David Ortell Kingston, who was convicted in May of having sex twice with his niece, will be sentenced next month, a judge has ruled.
Third District Court Judge David Young on Friday denied defense attorney Todd Utzinger's motions to continue the July 9 sentencing and grant a new trial."The sentence date will hold," Young said.
The ruling will not prevent Utzinger from filing a motion to arrest sentencing, which could still result in a new trial for Kingston.
In May a jury convicted Kingston, a member of a polygamous clan, of one count of incest and one count of unlawful sexual conduct with his then 16-year-old niece, who testified she was her uncle's 15th wife.
Kingston, 33, faces up to five years in prison and $5,000 in fines for each count. He was acquitted of two other incest charges.
Kingston hired Utzinger to shepherd an appeal of the convictions one week after the trial ended. Defense attorneys Steve McCaughey and Susanne Gustin-Furgis will still handle the sentencing.
Utzinger immediately filed a motion for a new trial, saying prosecutors introduced "irrelevant and highly inflammatory evidence" about Kingston's polygamous background and defense attorneys failed to keep it out of the trial. Prosecutor Dane Nolan said in Friday's hearing that he was "extremely irate" at Utzinger's hasty decision to file his motions before reading a transcript from the trial. He blamed Utzinger with "recklessness" for alleging prosecutorial misconduct and inadequate assistance of counsel.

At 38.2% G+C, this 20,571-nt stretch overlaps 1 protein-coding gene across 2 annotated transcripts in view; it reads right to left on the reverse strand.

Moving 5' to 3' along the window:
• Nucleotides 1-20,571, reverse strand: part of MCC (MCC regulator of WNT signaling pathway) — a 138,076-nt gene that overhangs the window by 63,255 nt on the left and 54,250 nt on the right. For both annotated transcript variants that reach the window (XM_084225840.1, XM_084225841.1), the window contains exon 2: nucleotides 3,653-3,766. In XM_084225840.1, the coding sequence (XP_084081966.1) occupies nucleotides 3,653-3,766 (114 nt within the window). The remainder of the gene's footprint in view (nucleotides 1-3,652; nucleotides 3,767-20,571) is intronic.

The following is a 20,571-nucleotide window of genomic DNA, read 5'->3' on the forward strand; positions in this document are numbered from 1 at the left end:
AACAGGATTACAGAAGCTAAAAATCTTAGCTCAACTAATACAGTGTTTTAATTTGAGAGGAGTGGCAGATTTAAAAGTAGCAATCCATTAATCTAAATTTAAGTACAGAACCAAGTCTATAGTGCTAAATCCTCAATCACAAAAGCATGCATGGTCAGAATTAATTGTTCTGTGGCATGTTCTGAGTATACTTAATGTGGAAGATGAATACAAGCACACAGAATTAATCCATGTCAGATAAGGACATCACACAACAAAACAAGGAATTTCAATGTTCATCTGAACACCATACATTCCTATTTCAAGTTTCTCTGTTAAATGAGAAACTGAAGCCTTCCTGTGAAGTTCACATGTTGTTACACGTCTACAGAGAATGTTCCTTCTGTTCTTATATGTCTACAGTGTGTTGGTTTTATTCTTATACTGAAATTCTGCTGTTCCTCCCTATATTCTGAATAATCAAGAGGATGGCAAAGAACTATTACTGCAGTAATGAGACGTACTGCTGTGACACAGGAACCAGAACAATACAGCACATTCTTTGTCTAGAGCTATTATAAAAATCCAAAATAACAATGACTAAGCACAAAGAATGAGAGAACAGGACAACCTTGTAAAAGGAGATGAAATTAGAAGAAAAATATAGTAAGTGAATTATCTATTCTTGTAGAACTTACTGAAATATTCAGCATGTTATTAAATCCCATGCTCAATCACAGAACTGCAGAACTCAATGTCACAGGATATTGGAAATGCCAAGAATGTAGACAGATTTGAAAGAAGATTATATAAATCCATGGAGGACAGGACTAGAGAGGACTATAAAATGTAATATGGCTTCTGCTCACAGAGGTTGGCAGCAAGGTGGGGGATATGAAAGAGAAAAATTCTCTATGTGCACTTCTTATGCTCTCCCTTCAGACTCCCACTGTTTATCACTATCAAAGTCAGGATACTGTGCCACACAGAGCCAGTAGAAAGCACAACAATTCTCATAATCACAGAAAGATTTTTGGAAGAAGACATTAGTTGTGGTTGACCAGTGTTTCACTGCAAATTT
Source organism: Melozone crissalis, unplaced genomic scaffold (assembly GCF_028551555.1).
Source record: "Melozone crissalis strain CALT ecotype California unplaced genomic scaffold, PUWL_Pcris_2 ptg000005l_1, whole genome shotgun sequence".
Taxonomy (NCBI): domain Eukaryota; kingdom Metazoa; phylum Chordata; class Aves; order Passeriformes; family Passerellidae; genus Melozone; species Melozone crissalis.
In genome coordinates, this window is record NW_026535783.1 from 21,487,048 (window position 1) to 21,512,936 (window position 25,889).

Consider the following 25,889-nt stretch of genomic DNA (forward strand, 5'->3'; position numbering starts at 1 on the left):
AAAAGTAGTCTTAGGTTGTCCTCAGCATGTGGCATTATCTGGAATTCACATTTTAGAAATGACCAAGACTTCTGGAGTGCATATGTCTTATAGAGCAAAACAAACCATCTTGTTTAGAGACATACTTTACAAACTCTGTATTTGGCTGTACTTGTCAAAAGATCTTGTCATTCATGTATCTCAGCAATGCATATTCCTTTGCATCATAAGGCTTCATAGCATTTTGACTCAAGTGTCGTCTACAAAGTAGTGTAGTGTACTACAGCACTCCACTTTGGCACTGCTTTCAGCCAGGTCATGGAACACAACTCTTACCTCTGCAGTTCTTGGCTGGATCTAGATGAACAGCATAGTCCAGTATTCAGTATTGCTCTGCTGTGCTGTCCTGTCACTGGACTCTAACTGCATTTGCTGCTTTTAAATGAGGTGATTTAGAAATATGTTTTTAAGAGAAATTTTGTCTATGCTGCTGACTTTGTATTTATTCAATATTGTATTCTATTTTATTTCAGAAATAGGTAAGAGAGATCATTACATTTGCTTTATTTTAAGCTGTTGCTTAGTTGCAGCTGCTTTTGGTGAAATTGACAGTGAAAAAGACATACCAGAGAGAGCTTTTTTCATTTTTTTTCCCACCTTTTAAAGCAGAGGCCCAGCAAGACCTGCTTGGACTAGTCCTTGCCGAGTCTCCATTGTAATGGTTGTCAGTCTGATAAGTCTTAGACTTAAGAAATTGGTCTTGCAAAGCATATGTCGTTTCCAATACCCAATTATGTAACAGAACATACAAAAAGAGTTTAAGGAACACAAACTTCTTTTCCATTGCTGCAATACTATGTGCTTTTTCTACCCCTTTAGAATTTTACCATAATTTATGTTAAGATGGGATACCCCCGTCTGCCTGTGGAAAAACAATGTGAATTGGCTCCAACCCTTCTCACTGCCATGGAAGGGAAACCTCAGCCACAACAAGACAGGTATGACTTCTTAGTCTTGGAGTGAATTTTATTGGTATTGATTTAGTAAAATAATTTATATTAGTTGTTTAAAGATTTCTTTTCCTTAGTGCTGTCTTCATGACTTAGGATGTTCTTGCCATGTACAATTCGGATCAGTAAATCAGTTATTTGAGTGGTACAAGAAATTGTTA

"He did that apparently without doing any research," Nolan said. "I worked very hard to try to earn a good reputation as a prosecutor and in five minutes of typing a motion . . . that reputation took a major hit."
Gustin-Furgis also expressed her frustration, telling the judge she felt the motion libeled her, co-defense attorney McCaughey and prosecutors.
She also said she was concerned by the fact Utzinger advised Kingston not to speak with Adult Probation and Parole officers preparing a presentence report.
Young said he had not seen any evidence of misconduct by the prosecution or incompetence by defense attorneys. On the contrary, "there were significant benefits that (defense attorneys) caused."
"They succeeded in getting acquittals on two of the incest charges," he said. "As far as I'm concerned . . . they did an excellent job in representing the interests of Mr. Kingston."